The new US Dept of Education data on university graduates' incomes and debt levels illustrate some enormous differences between programs, and particularly problems with the For-profit sector (red dots below). For the majority of students who have any federal loans or grants, the median debt level and income in the first calendar year after graduation are shown here (click on graph for better resolution):
There is almost a bifurcated market for law schools. Income in the first calendar year after graduation is closely correlated with the average LSAT scores for the schools' graduates (shown as color in the next graph). Debt is high at a few elite law schools, whose graduates are well compensated for taking on this debt, as well as some of the least elite schools, especially the few for-profits, whose graduates see little or no economic advantage for having gone to law school.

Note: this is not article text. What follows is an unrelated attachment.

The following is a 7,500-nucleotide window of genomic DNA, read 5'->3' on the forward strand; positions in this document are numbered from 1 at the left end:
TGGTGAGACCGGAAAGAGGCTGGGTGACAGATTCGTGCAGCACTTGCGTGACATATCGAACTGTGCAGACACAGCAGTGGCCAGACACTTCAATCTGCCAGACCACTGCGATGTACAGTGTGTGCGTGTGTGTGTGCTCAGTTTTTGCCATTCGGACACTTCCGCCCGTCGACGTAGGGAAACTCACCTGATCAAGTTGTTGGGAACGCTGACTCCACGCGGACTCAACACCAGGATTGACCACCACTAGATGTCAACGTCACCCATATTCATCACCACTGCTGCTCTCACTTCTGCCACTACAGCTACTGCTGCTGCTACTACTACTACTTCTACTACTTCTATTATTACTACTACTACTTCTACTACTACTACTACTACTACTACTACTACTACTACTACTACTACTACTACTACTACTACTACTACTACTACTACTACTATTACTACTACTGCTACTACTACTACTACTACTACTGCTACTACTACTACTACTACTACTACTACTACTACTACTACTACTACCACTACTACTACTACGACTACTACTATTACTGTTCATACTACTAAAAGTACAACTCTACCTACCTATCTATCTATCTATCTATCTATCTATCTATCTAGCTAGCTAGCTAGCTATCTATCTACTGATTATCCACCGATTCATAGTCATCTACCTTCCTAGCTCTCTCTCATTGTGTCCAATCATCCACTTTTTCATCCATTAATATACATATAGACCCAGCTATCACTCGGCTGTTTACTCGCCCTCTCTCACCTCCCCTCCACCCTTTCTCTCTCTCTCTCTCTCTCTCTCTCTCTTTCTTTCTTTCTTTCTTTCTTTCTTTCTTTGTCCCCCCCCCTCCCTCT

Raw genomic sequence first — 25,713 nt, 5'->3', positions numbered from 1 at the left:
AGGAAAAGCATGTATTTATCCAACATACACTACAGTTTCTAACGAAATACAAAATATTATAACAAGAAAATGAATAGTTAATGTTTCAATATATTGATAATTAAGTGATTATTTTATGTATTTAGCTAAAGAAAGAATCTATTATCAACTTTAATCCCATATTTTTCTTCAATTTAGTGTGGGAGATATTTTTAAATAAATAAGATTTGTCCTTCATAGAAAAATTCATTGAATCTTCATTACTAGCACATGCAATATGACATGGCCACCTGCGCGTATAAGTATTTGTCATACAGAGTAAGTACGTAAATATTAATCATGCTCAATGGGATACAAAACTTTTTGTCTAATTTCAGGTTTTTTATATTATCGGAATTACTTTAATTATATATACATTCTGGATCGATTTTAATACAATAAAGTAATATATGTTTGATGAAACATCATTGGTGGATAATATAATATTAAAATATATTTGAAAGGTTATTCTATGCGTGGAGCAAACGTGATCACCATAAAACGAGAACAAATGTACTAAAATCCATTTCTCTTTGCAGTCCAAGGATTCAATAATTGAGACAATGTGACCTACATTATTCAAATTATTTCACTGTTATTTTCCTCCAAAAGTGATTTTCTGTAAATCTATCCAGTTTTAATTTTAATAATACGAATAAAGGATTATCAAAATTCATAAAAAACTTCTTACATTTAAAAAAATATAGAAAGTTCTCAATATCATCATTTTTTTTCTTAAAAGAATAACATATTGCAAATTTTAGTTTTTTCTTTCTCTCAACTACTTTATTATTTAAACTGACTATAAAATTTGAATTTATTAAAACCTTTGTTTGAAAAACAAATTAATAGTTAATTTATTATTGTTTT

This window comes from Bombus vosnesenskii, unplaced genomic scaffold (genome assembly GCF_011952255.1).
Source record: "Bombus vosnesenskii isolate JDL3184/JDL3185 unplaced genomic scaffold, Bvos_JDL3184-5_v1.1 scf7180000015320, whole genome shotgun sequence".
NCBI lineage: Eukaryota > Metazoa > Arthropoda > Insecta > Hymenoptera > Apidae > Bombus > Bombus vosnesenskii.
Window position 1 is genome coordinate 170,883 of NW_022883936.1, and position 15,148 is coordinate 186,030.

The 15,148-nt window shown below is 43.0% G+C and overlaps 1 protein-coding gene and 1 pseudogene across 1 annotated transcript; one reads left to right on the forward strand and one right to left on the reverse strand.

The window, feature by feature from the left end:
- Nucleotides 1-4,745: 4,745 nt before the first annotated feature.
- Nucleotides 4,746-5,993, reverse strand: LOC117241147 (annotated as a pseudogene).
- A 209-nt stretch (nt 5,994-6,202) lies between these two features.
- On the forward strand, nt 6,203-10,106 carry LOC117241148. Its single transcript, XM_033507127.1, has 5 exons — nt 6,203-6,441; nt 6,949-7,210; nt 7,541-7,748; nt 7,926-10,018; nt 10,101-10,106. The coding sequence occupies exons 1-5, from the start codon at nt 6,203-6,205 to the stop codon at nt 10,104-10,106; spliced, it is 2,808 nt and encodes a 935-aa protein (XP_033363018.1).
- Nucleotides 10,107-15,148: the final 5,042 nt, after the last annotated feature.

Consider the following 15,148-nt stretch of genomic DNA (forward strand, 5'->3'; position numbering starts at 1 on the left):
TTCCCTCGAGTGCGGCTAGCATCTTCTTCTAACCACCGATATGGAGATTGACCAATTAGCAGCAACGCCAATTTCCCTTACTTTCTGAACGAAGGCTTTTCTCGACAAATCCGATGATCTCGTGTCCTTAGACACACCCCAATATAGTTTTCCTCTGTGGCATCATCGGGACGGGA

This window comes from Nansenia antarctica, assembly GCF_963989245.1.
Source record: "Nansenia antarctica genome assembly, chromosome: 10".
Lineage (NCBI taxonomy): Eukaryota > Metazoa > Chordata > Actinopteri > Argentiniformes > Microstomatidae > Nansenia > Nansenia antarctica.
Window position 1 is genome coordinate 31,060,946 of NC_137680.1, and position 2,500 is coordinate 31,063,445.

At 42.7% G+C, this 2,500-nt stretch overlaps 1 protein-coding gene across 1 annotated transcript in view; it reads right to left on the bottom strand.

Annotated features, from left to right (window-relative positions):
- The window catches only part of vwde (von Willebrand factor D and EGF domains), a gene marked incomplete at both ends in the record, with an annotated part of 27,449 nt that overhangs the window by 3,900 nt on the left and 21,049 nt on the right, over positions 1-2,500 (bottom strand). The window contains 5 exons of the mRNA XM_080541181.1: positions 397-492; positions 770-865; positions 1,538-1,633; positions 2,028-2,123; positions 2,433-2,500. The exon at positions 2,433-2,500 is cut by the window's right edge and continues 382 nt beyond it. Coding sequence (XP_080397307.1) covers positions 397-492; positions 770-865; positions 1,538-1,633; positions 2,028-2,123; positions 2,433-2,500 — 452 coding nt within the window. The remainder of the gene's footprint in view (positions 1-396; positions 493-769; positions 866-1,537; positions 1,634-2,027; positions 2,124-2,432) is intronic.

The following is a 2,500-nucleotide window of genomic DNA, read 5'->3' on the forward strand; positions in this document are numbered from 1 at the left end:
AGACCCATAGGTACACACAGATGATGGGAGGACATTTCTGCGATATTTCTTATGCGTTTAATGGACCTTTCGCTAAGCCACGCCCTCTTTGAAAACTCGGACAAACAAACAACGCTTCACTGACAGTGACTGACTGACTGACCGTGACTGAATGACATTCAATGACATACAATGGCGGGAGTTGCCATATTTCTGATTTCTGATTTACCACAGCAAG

To get a better handle on how LSAT scores relate to income out of law school, the next graph shows LSAT scores as the left-right axis (and average debt is shown as color). Here we can see exactly how dependent first-year income is on the average LSAT score of the schools' students. Bottom-line: If you can't get into a top-20 (or so) law school, go to a state school and consider law like an advanced degree in English Literature or History -- do it only if you love it and don't need the salary bump.
Note that deviations above or below the trend line may be for varying reasons, good and bad. For example, Harvard and Yale are the upper right of the graph, but somewhat below the trend line because some of their strongest graduates start their law careers by clerking for a judge, which is prestigious and often leads to a lucrative career, but is not itself very highly paid.